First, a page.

How Fraudsters Take Ride-Hailing Apps for a Ride

The ride-hailing industry today is thriving. Jumping in someone else’s car is very convenient, often cheap, and generally better for the environment than having your own. It’s no wonder that nearly 1.5 billion people are expected to use ride-hailing apps by 2027.

The industry continues to expand and ride-hailing companies are becoming increasingly creative with regard to the services and features they now offer. Some choose to branch into other industries with the intention of becoming a superapp; many introduce promotions and incentives to entice new passengers; others still even offer rides for pets. With such a broad range of services available, it’s no surprise the number of users on ride-hailing apps has nearly doubled in the last 5 years

Whatever the objective, new services and features present opportunities for bad users - who can be either drivers or passengers - to take advantage of the platform by committing fraud. This can lead to a lack of trust between customer and company, tarnished brand reputation, and lost revenue.  

Common types of fraud found on ride-hailing apps

1. Referral & Promo Abuse

Ride-hailing companies often offer incentives to draw new users to their platform (‘invite a friend and get $10 off your next ride’). Many will also offer one-off or seasonal discounts to retain their current users. Fraudsters can take advantage of this by creating multiple fake accounts, which allows them to refer themselves and re-use promo codes multiple times. Some fraudsters supercharge this by using bots and emulators to abuse these offerings on a mass scale.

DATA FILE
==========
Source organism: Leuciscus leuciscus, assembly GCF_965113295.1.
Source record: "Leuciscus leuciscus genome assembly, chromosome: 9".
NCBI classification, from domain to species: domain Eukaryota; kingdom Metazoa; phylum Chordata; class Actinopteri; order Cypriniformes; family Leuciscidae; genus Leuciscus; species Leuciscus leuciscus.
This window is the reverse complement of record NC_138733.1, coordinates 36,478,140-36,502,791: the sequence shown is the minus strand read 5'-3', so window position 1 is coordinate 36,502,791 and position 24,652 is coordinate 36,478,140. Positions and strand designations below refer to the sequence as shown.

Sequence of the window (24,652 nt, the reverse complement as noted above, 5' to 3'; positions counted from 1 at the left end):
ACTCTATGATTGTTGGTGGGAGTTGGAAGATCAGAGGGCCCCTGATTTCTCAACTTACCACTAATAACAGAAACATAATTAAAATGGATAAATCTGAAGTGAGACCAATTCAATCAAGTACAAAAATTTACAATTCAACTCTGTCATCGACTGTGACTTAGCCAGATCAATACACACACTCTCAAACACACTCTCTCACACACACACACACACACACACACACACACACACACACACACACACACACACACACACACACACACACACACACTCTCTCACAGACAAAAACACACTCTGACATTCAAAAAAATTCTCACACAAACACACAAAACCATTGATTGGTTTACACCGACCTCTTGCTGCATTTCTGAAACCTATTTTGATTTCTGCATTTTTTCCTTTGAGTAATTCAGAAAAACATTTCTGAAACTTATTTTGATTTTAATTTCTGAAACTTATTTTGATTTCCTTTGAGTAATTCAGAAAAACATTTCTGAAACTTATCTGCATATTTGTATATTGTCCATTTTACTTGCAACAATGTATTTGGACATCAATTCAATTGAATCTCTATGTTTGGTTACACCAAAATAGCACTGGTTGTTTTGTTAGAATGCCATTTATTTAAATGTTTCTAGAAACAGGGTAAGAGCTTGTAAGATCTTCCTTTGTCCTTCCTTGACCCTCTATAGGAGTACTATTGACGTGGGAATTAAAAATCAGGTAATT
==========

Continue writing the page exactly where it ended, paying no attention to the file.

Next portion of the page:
2. Incentive Abuse

Drivers are often rewarded for completing a certain number of rides in a given time period. But they can take advantage of this by creating fake passenger accounts to book real trips and then accept their own rides with their regular driver account. By doing so, their ride numbers go up so they can cash in on rewards meant for honest drivers. 

3. GPS Spoofing 

Have you ever waited too long for a ride? Chances are, your driver might have been using a GPS spoofer. Fraudulent drivers have been known to use GPS spoofers to cheat an app's virtual queueing system. Almost all ride-hailing companies operate on a system in which drivers are prioritised for bookings based on their location. By using a GPS spoofer, drivers can jump the virtual queue and get a passenger without having to wait. This is unfair to other drivers and means that passengers have to wait longer.

4. Fake Apps

Drivers can also commit fraud by reverse-engineering and tampering with ride-hailing apps to make use of features that shouldn’t be available to them. For example, ride-hailing apps generally penalise drivers when they cancel rides. By using a tampered version of the app, they could cancel an unlimited amount of rides without any repercussions. Passengers then blame the app for their sub par experience, not the driver.

5. Artificial Surge Pricing 

Drivers have also been known to work together to commit fraud by artificially inflating the price of a ride. This is known as artificial surge pricing. This happens when drivers create lots of fake passenger accounts and then use a GPS spoofer to make it seem like they’re all in the same area. With many passengers in the same area, the price for a ride goes up when it shouldn’t. 

Don’t let fraud and abuse hinder your growth 

To keep up with the industry’s rapid growth and the increase in fraud that has followed, real-time fraud prevention has become necessary. Businesses must also know exactly which tools and techniques are being used to commit fraud, and be aware of it the moment it happens. In doing so, companies can build trust, preserve brand reputation, and stay at the forefront of the ride-hailing race.

Learn how our solution can help your business detect and prevent fraud and abuse.